We know, intellectually, that we’re sometimes wrong. Of course we make mistakes. But when we’re wrong, while we’re wrong, we don’t know it. She says:
It does feel like something being wrong. It feels like being right. I call this error blindness.
We’re taught, she says, that getting something wrong means there’s something wrong with us. We’re conditioned.
But here’s a real problem:
Trusting too much in the feeling of being on the correct side of anything can be very dangerous. This internal sense of rightness that we all experience so feel so often is not a reliable guide to what is actually going on in the external world. And when we act like it is, when we stop entertaining the possibility that we could be wrong …. this is a huge practical problem, but it’s also a huge social problem.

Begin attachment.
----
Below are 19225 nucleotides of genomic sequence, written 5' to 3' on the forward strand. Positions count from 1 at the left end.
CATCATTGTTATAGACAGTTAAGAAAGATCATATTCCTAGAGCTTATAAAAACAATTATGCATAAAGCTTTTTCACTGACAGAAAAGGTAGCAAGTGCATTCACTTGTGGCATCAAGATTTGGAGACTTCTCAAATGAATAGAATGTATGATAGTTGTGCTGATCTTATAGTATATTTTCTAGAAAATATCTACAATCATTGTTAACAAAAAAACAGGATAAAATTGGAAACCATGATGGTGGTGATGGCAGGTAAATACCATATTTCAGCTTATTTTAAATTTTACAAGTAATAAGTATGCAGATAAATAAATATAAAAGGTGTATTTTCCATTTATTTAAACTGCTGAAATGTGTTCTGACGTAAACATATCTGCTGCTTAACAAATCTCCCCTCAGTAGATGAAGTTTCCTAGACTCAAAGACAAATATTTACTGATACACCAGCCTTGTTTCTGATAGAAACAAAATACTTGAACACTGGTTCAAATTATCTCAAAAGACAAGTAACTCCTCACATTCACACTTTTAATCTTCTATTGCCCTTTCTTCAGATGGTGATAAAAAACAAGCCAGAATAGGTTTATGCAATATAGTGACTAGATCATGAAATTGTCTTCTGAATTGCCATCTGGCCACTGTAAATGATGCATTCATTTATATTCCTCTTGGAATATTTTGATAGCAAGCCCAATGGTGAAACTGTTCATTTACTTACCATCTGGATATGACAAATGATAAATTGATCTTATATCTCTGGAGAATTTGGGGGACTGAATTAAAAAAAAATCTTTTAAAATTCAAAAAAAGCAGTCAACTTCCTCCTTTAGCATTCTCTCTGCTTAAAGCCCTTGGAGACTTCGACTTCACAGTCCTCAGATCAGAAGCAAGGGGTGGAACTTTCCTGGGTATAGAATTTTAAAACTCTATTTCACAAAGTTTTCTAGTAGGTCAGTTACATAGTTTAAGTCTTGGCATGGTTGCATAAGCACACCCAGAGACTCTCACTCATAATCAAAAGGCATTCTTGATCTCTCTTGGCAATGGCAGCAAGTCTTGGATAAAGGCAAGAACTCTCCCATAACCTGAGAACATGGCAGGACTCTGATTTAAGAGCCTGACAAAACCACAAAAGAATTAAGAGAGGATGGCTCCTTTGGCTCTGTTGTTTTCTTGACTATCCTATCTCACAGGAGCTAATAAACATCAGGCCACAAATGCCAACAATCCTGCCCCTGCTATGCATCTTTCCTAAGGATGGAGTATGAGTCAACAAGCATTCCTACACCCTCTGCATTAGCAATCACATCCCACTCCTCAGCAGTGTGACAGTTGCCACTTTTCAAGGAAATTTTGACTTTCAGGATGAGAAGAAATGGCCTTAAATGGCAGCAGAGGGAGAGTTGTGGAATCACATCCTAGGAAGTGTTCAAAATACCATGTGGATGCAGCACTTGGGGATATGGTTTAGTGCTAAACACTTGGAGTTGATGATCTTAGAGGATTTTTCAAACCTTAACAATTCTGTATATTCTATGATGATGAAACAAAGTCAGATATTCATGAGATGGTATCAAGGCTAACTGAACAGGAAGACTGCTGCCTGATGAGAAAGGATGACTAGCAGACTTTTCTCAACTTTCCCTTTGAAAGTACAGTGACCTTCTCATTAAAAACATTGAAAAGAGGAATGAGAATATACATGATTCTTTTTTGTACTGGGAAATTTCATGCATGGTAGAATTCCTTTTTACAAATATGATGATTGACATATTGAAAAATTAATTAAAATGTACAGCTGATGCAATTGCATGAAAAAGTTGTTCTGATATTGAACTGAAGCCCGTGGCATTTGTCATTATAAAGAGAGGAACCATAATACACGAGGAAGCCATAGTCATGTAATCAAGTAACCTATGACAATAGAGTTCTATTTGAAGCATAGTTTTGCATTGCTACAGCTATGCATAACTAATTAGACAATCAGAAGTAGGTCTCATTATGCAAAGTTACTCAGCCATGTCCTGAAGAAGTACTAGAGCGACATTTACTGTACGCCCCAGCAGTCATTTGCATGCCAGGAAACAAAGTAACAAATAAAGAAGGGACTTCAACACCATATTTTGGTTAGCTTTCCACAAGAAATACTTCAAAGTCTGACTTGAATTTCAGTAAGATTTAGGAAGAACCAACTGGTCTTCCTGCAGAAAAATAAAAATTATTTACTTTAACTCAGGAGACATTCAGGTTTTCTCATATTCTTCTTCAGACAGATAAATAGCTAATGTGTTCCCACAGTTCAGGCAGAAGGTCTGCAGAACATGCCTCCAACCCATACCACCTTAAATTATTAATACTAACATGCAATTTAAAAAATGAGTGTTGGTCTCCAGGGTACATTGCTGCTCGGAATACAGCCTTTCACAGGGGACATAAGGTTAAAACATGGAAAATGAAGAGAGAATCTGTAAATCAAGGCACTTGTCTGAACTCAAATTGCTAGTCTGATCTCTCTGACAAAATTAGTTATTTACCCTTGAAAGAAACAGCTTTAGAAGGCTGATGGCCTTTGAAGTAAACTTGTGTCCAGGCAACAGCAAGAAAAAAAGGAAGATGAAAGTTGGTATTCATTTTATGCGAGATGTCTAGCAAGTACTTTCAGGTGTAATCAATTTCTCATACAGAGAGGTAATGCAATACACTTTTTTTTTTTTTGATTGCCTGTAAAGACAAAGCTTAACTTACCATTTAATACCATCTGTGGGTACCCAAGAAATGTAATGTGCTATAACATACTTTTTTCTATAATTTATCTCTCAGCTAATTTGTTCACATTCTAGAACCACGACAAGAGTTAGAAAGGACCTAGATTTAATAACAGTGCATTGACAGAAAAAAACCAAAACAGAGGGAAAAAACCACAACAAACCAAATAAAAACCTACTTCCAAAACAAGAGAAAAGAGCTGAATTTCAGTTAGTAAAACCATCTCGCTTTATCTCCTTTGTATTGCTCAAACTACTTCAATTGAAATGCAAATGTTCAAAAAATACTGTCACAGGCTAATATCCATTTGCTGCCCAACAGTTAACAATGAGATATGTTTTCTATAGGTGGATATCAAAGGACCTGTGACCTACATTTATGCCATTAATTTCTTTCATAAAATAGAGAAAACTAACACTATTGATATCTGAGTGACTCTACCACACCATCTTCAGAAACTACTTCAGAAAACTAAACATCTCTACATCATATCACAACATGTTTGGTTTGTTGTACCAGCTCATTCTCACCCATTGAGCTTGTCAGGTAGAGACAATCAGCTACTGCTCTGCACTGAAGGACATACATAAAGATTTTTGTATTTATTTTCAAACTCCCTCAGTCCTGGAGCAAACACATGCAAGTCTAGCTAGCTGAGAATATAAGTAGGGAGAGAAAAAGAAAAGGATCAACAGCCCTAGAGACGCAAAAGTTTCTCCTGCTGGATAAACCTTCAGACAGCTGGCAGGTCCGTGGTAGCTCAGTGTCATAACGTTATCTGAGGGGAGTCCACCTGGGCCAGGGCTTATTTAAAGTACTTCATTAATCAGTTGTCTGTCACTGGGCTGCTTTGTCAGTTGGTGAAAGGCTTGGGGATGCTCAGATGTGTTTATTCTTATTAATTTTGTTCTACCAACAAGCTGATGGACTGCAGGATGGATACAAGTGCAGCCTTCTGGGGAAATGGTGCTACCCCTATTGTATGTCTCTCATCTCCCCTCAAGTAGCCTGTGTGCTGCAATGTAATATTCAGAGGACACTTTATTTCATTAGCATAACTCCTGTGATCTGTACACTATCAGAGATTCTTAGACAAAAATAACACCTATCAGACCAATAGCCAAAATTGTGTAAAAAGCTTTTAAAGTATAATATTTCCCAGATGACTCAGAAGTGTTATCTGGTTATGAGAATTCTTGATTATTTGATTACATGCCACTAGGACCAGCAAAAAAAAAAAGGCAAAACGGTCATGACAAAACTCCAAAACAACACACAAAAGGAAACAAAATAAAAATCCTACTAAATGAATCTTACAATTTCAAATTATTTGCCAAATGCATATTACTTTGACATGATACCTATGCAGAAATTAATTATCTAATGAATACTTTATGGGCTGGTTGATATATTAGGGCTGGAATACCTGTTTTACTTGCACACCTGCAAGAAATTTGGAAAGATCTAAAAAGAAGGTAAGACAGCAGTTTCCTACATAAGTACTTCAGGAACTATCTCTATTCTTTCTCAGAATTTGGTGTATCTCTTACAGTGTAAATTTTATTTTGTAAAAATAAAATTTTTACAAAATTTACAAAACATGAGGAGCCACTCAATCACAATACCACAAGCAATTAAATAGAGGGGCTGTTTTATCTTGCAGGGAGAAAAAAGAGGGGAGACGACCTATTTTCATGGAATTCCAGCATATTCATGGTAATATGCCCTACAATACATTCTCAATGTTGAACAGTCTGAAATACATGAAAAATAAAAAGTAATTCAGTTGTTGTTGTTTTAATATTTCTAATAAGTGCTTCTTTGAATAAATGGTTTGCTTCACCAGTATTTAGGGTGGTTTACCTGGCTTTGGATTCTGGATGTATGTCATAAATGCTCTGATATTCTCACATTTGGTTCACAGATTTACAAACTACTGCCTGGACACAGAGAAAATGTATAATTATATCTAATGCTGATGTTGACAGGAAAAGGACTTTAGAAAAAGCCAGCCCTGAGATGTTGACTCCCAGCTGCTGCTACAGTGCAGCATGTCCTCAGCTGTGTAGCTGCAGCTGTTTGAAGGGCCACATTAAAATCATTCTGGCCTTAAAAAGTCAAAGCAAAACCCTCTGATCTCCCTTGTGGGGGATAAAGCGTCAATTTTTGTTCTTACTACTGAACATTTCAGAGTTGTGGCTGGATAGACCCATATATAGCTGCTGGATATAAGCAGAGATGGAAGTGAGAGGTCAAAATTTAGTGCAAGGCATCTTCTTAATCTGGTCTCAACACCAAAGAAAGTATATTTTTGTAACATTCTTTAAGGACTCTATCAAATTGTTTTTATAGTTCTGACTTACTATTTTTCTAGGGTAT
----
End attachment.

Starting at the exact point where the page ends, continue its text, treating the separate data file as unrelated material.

So what do we think when someone disagrees with us?
- They are ignorant
- Or they are idiots
- Or they are evil.
So our thinking we’re right causes all kinds of problems. It keeps us from preventing mistakes when we need to, and it helps us to treat each other terribly. She suggests this one:
The miracle of your mind isn’t that you can see the world as it is; it’s that you can see the world as it isn’t.
This talk builds steadily upwards. I love her quote from St. Augustine: “I err, therefore I am.” And talks about how being wrong leads to great ideas, art, stories, and, ultimately, being human. We love being wrong in stories. And she comes to a very strong finish, that I won’t spoil here, but I will say, you should spend these 17 minutes.
And just in case you don’t see it here on the site, or if you’d rather watch it in a larger view, here’s the link back to the original: Kathryn Schulz: On being wrong | Video on TED.com.
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